Wales suffered defeat in their third pre-World Cup test match following a poor first half against Ireland at the Principality Stadium on Saturday.
Warren Gatland had taken the opportunity to look at some players who had not been able to get much, if any, game time during the England double header, with only James Davies surviving in the starting XV from the second of those matches.
Ireland also made changes to the team which had lost their encounter against England last week, trying out some new combinations, and the early exchanges looked very much like two fresh sides trying to find their feet.
It would be the visitors who clicked into gear first though, adding a level of speed and incisiveness to their attack and eventually winning the penalty when Josh Navidi using is hands on the floor, with Jack Carty kicking for three points.
Wales tried to hit straight back, and although their attack was neither as fluid or imaginative as Ireland’s, it moved through the phases well enough to earn a penalty of our own, which Jarrod Evans happily kicked for his first points in international rugby.
However, the away side were still looking incredibly dangerous with ball-in-hand, and when the home defence didn’t form up properly after kicking possession away, Dave Kilcoyne was able to break four tackles too easily and get front foot ball.
Jack Carty did brilliantly to get his hands through a tackle on the next phase, releasing Andrew Conway coming in off the right wing, who broke across the field before putting his opposite winger Jacob Stockdale over in the corner, with Carty converting.
As the game edged towards the half-hour mark Wales really struggled to get a grip of proceedings, with a slow and one-dimensional attack complimenting a myriad of handling issues in open play and at the set piece.
After Evans missed a penalty to narrow the lead to two points, one of those handling errors gave Ireland a try on a plate, as Aaron Shingler tried a miracle offload which went to ground, collected by Stockdale to cruise home from 50 metres out.
Carty missed the conversion, and a penalty with the last kick of the half, as the last 10 minutes limped by with Wales looking sharper in defence but still misfiring when going forwards.
The half-time change of Jarrod Evans departing for Rhys Patchell was seemingly unfair but not surprising, but it didn’t make any difference as the other changes saw Rob Evans and Leon Brown introduced at prop, and the scrum find itself under real pressure.
Our own put in at a defensive five-metre scrum saw Ireland awarded the penalty, before further infractions resulted in Brown departing for the sin bin not 11 minutes after he had entered the fray.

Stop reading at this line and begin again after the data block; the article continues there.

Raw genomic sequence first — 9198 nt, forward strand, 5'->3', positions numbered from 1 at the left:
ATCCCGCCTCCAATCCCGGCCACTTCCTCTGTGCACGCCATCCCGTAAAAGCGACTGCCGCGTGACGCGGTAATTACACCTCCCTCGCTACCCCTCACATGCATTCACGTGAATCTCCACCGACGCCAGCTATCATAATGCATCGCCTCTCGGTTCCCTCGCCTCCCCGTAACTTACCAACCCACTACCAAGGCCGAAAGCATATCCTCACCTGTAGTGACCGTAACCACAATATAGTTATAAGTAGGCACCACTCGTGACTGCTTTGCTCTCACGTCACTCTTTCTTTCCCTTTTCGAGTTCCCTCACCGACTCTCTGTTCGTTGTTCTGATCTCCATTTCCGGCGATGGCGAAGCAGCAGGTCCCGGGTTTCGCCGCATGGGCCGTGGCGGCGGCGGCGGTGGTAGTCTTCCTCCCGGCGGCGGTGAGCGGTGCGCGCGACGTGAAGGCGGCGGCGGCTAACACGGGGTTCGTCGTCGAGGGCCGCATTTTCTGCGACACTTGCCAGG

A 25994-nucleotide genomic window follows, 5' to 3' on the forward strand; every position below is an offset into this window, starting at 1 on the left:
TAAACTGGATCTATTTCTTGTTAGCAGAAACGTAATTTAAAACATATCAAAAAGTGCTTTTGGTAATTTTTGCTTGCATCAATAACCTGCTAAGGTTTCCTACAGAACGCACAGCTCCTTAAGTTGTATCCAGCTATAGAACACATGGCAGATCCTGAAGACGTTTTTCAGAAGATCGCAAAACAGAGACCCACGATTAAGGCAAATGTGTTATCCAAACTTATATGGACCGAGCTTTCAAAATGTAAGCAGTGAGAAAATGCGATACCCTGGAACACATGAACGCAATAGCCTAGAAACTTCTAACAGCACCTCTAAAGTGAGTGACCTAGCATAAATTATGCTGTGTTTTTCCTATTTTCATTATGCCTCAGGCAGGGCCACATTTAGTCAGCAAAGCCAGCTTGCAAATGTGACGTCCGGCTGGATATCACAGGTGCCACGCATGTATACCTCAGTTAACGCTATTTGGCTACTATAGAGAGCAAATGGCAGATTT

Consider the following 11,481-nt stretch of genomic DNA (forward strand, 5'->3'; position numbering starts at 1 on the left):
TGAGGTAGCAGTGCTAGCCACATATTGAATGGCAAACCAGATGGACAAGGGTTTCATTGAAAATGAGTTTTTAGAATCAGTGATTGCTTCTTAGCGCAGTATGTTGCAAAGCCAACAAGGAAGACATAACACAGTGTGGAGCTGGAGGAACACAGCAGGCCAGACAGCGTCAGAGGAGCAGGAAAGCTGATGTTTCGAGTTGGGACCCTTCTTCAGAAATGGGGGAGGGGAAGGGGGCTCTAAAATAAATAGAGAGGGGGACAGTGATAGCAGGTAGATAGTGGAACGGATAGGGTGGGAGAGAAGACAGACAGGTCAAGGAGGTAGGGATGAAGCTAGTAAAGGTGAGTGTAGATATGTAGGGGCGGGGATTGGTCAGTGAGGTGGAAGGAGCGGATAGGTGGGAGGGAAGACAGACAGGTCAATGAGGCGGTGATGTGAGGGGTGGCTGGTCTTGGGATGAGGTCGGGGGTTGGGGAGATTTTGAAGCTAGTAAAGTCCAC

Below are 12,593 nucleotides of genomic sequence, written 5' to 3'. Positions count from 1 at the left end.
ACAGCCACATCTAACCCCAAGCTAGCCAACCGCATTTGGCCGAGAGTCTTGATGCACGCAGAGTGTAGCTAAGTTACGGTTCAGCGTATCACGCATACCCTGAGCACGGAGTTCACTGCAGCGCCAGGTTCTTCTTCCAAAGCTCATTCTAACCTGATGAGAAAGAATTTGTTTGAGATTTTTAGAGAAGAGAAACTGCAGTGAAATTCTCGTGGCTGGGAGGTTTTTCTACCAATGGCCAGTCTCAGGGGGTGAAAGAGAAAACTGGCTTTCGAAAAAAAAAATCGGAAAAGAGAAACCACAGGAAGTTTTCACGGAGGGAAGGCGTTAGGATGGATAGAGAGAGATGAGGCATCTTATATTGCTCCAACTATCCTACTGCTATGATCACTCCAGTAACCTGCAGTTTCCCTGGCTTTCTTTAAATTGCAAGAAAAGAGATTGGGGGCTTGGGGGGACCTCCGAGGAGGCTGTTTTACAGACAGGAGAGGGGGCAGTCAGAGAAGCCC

Samson Lee returned but could do nothing to sure about the set piece against a strong Irish replacement front row, and eventually referee Romain Poite headed under the posts with the scoreline now 3-22 after nearly an hour.
That seemed to finally spark Wales into life, with the introduction of Tomos Williams and Rhys Patchell at half-back adding a dynamism to the attack not seen during the first 60 minutes.
Another replacement, Jake Ball, won a turnover from the kick-off and although the first two attacks could not get over the line, eventually some good hands from Owen Watkin and Scott Williams got the ball to Owen Lane out wide who stepped inside two defenders to score on his debut.
Patchell converted beautifully, and Wales were almost back over the line five minutes later when we went to the corner from a penalty again. Elliott Dee spun off the back of the driving maul but saw the ball agonisingly knocked from his grasp as he reached for the line.
There was a moment of concern, as Andrew Conway appeared to have scored for Ireland, but the free run to the line came as a result of Bundee Aki tackling James Davies in the air and causing him to lose possession.
From the resulting penalty Wales returned to the opposition 22, and although the forwards were unable to bludgeon their way over from close range, they created enough space for the ball to be moved to Patchell who stepped past one defender and got over the line.
The conversion was successful to reduce the lead to five points, but unfortunately starting playing at the 60 minute mark meant that time was not on the home team’s side, and the full-time whistle came around too quickly.
In terms of the overall World Cup the result and performance will matter very little, but in terms of squad selection there is no doubt that the game will have clarified a few remaining questions in Warren Gatland’s mind.
Expect some different matchday 23s and a very different standard of game next week when the two teams meet again in Dublin, their last opportunities to iron out any issues before heading off to Japan.